***Note: this bill has been substituted, this analysis may no longer be valid***
The question of small business licencing is a tricky one for policy makers these days. Though boutique companies have long been run out of households, modern communication has allowed for a new era in home-businesses wherein an entire company could be run, employees and all, with little more than a laptop and an internet connection.
But, because the phenomenon of the internet based company is a relatively new one, state and local governments have not kept pace and still require things such as charging a fee for business licences, the logic being that if a brick and mortar company sets up shop, they will require public goods such as roads or public parking, so they should be charged an additional fee for setting up shop. With at-home businesses, however, this argument begins to fall apart as homeowners are already paying for these items through property taxes.
Though these fees are traditionally small (generally less than $50 a year), they none the less pose a nuisance for small business owners who are otherwise contributing to the economy. As these fees do not benefit the company in any way, some have argued that they should be waived.
The fiercely pro-business Representative Jacob Anderegg (Republican – Lehi) is staying true to his mantra of small government with HB 258 – Municipal Business Licencing Amendments.
Anderegg is proposing that, if a company makes less than $250,000 a year and the primary place of operation is a home, that company would be exempt from having to buy a business licence in the community they operate in. Other restrictions include the requirement that, if a company has employees, those employees must not work at the same location as the business owner – ensuring that the place of business truly is a home.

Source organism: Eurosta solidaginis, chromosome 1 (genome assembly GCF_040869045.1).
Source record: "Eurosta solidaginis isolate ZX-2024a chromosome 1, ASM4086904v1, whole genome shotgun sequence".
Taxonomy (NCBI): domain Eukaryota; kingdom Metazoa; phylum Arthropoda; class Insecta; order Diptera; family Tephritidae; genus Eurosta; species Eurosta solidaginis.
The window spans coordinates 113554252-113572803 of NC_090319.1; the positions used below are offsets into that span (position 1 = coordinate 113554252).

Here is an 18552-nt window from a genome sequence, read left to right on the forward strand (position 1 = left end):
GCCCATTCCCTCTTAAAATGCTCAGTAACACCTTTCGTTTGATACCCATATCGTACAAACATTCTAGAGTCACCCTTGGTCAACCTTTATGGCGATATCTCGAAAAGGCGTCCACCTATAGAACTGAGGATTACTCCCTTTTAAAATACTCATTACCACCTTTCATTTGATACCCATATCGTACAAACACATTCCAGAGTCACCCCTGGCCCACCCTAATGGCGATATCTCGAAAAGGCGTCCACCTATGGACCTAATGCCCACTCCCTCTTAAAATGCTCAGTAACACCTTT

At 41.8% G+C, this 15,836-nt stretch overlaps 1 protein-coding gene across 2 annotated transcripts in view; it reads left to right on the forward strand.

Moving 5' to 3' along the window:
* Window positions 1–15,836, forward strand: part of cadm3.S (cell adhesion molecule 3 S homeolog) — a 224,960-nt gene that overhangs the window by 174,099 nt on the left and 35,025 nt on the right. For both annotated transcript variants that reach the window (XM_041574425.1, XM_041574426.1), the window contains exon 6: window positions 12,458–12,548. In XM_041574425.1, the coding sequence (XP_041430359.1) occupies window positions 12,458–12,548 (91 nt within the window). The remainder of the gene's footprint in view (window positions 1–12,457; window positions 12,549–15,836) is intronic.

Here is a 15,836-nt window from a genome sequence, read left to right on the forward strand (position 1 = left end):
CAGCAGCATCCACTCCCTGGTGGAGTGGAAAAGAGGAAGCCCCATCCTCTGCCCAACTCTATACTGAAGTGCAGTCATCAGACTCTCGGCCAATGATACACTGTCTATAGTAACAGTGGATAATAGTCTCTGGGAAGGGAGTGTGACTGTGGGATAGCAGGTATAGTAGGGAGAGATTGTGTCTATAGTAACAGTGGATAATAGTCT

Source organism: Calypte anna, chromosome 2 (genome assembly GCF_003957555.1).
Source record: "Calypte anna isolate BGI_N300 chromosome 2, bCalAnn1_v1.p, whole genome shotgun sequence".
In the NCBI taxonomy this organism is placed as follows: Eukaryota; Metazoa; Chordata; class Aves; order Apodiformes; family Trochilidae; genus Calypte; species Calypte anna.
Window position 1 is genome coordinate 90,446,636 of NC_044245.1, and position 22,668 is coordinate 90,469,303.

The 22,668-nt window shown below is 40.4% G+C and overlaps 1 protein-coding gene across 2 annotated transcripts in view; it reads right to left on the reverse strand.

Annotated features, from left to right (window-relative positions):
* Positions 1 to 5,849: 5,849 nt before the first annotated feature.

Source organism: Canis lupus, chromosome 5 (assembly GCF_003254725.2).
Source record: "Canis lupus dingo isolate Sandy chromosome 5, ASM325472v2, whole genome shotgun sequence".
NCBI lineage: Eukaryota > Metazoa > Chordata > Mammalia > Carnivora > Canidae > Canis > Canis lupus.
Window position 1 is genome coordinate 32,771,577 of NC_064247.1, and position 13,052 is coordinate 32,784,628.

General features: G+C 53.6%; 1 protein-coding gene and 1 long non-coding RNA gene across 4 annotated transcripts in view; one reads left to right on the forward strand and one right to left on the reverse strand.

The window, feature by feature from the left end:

Anderegg would require that business still register to ensure that proper statistics and complaints can be made, but by freeing up home businesses to simply operate, business owners will have one less legal restriction to worry about.
To be sure, cities and counties that currently require licences will receive a hit to their revenue stream. Anderegg does not provide for any sort of compensation, meaning that cities and counties will have to either raise fees elsewhere or cut services in order to absorb the costs. On the flip side, $250,000 in revenue isn’t a very high threshold, and those businesses that are more successful (even if they are in the home) would have to register.
This bill would truly protect the smallest of the small businesses in the state and would help incubate and foster growth. Many famous local, regional, national, and international companies start with an idea in the garage. This bill would make it just a little bit easier for the small business owner to foster their dreams.
To contact Representative Anderegg, click here or call 801-901-3580
Impact on Average Utahn:
High Impact 5 . 4 . 3 . 2 . 1 . 0 No Impact
Need for Legislation:
Necessary 5 . 4 . 3 . 2 . 1 . 0 Unnecessary
Sound Legislation 5 . 4 . 3 . 2 . 1 . 0 Clunker